HR Power – Starting from within to win influence & strengthen impact

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As the world gets more automated and technology enabled, organisations will look more and more to their people – skilled, knowledge workers – for value adding contributions, new ideas, innovative practice and much more. Enabling and empowering people has never been so vital which is why HR professionals and Line Managers play a pivotal role. But many HR teams and functions are not fit for purpose, with either inadequate talent, poor team dynamics or a weak connection to the rest of the business. From this position their work or their reputation can be too easily discredited.

HR have arguably always had it hard; caught between a rock and a hard place is all too often their experience. Their sponsors are typically the MD or Board Member who is tasked with improving performance and productivity while reducing risk and uncertainty. This can translate into a focus for HR teams with little or no direct reference to people driven performance initiatives; the day to day can easily be consumed by very practical considerations around measurement, policy and transaction management, e.g. payroll, employee records, pay and contracts, recruitment –  resourcing and disciplinary matters.

If the HR capability is not strong and flexible, this practical portfolio, while critical, becomes the entire story. Unless top of their game, the ability to influence positive change and improvement washes away all too easily. This situation is common and if left too long, HR can become an inhibitor of change.

x5 key principles help to underpin a strong HR contribution:

  1. Have a strong HR leader who is able to influence, delegate and shape the business (the challenger brand)
  2. Set clear expectations so the purpose and priorities of the function are well known and understood (getting to a shared view of what good looks like).
  3. Create a strong link to business priorities to maintain a clear rationale for both strategic and transactional work (work from within the business context)
  4. Have a good understanding of the team’s own capabilities; be realistic about what you can do well (be self-critical and have high standards)
  5. Back up investments and plans with clear business cases to demonstrate value for people initiatives (show others how to measure impact and educate where needed).

Following these principles, creates its own adaptive framework for HR to work within. The key challenge is often contracting and expectation setting early on. Many business owners and managers feel time pressured and are reluctant to give the time and attention to contracting and prioritisation conversations. In the same way any other function would, this is the time when a confident HR professional should challenge and negotiate the plan, creating a compelling argument for a well thought out approach that is anchored in the business priorities.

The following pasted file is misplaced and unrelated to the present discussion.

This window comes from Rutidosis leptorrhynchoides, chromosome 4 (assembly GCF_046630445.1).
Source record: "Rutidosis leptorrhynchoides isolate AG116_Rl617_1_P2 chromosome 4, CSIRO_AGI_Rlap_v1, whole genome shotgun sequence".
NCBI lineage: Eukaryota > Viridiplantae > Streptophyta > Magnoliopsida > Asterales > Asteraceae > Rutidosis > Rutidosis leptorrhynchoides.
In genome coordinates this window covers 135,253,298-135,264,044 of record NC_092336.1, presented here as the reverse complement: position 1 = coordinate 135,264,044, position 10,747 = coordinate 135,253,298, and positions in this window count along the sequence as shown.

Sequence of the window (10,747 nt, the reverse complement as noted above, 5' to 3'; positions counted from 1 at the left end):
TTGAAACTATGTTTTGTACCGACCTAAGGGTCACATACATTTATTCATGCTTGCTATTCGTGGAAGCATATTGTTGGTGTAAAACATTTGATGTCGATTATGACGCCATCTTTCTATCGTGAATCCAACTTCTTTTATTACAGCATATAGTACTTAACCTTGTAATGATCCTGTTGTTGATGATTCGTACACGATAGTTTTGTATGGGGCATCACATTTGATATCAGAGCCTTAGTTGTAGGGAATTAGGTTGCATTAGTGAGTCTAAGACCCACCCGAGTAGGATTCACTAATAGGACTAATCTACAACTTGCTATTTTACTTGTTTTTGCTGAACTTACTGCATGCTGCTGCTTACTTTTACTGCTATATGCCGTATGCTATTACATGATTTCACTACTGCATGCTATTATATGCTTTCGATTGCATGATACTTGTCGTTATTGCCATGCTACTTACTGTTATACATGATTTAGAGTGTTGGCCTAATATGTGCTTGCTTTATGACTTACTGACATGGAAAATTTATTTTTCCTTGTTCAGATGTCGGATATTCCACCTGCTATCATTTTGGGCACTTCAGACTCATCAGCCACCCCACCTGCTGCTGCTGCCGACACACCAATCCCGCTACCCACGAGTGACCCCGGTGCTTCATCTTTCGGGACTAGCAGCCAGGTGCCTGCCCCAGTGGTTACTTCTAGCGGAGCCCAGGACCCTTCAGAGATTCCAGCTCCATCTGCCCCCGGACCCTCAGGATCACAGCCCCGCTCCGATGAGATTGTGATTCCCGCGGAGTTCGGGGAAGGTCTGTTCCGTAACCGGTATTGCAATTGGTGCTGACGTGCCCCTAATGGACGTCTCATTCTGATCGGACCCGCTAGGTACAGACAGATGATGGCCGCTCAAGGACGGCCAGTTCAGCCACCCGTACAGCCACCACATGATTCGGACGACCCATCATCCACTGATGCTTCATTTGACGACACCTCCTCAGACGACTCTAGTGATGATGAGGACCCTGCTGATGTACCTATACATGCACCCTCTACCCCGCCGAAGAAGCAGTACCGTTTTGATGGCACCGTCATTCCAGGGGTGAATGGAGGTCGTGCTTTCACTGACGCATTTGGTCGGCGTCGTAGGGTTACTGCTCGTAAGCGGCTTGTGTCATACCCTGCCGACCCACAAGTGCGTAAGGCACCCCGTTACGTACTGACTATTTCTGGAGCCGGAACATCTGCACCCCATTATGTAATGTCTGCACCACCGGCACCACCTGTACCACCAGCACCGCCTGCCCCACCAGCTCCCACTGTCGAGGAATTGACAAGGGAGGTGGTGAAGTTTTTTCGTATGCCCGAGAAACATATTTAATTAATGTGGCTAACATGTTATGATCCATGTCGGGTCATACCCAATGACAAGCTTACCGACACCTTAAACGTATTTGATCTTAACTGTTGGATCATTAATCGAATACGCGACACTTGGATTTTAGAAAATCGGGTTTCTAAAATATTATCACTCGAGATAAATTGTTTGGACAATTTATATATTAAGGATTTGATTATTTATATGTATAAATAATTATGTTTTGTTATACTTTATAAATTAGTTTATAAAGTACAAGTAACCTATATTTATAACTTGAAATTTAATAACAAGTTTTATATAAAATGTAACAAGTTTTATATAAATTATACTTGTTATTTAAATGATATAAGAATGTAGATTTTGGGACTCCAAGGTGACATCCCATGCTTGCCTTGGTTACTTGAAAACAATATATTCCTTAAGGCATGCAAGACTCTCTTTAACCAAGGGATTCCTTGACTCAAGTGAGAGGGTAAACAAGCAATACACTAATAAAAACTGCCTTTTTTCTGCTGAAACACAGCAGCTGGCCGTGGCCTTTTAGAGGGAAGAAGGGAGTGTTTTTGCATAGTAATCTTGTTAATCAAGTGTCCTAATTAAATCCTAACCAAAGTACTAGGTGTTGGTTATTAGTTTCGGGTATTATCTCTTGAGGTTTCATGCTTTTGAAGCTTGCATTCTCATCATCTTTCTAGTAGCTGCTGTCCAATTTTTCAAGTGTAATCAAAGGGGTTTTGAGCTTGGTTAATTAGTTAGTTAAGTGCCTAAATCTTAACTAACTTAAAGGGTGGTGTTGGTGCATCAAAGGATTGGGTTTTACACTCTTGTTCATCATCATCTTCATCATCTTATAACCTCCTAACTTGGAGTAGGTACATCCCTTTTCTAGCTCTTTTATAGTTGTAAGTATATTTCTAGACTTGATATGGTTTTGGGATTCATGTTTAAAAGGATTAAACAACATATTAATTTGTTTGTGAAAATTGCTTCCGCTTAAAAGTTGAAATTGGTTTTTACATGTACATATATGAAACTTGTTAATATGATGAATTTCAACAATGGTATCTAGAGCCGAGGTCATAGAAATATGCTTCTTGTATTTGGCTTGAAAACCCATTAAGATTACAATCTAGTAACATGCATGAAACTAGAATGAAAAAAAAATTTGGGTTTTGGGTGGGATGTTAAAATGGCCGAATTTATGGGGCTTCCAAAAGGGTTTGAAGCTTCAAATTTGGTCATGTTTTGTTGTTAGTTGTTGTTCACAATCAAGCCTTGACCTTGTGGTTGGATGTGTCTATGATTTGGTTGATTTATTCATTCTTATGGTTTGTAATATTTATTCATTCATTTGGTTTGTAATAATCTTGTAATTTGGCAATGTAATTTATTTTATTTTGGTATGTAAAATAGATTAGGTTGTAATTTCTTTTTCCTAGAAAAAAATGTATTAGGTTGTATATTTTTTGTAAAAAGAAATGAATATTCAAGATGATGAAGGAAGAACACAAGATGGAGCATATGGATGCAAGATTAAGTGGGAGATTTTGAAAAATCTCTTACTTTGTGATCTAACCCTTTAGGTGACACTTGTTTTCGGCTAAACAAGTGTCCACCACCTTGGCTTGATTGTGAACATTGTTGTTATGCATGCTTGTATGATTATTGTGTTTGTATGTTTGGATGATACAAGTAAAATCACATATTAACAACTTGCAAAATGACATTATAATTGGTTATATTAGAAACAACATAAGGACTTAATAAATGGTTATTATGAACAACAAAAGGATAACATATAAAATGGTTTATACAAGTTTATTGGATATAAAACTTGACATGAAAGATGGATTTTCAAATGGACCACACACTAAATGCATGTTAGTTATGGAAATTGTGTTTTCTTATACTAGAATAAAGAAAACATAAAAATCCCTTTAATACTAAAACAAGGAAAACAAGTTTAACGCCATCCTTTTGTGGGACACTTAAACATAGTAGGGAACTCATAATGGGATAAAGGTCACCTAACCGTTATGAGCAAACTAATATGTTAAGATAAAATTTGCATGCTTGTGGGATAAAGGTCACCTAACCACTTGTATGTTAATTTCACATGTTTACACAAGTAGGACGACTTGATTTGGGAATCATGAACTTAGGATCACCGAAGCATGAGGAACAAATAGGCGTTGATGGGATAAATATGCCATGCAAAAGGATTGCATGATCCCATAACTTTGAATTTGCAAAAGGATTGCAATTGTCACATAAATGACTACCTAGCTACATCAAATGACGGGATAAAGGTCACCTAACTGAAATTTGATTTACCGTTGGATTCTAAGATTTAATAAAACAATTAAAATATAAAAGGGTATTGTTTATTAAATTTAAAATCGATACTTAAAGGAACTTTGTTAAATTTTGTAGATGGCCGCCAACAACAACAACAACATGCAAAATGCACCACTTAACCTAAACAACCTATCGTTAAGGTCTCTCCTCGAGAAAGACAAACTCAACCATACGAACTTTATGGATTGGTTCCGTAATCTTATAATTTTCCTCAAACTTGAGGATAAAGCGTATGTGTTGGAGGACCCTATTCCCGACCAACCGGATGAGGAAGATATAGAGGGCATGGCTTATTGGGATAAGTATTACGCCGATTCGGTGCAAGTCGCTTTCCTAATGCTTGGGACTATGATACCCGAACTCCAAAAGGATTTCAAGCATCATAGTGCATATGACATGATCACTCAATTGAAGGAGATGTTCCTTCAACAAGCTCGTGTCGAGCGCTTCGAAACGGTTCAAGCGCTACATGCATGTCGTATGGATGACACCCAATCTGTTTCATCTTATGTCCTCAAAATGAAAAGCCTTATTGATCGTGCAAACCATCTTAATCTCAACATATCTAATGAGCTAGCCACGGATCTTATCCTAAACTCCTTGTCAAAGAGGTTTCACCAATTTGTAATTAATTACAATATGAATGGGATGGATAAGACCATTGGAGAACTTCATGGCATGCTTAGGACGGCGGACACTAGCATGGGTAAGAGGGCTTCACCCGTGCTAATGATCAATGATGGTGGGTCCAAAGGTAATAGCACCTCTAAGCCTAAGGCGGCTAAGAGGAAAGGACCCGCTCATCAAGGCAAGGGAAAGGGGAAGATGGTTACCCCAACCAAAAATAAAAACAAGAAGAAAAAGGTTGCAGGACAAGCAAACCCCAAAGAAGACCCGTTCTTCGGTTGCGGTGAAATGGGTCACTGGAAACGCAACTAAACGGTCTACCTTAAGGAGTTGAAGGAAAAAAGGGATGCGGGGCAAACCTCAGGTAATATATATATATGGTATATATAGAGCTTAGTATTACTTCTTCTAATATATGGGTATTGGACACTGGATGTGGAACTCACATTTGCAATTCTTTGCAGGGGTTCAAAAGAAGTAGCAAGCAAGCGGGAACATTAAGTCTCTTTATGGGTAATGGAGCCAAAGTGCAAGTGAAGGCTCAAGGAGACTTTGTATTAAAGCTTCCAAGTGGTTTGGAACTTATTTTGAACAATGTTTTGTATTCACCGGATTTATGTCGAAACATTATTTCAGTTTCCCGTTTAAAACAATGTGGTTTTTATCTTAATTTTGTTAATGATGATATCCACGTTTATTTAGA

Successful HR professionals know that showing genuine interest and asking the right questions is vital. Demonstrating understanding of a business problem and empathising with someone’s position provides a strong relationship basis for robust two-way conversation. Showing an understanding of the business gives the HR professional the opportunity to reciprocate and offer new knowledge or awareness of key people concepts to their peers. As well as being supported by data (facts and figures) it is useful to provide examples and case studies of how these initiatives will ultimately contribute back to the business goals.

When it comes to HR’s own resource & capability, this is critical if the organisation is to succeed. Providing a supportive yet critical eye inside the HR team early goes a long way. All too often people have not been provided with the right guidance or been exposed to professional feedback. While this ‘gap’ can feel awkward at first it is important to bridge early. If you don’t the team won’t know what good looks like in your eyes and may be reluctant to step up and change. Clear expectation setting is key. Being ambitious yet realistic is the objective here – not ambitious enough, you don’t create enough impact on the business and can’t change perceptions, too ambitious and you risk dropping the ball or compromising on quality thus damaging your reputation.

In both cases, whether it’s your peers and customers or your own team, there is never a good time to re-contract but the benefits of doing so are endless. Draw a line in the sand and be clear about why you want change.

With the right conversations, team members and support system everything is possible.

An article by Steve Bernard

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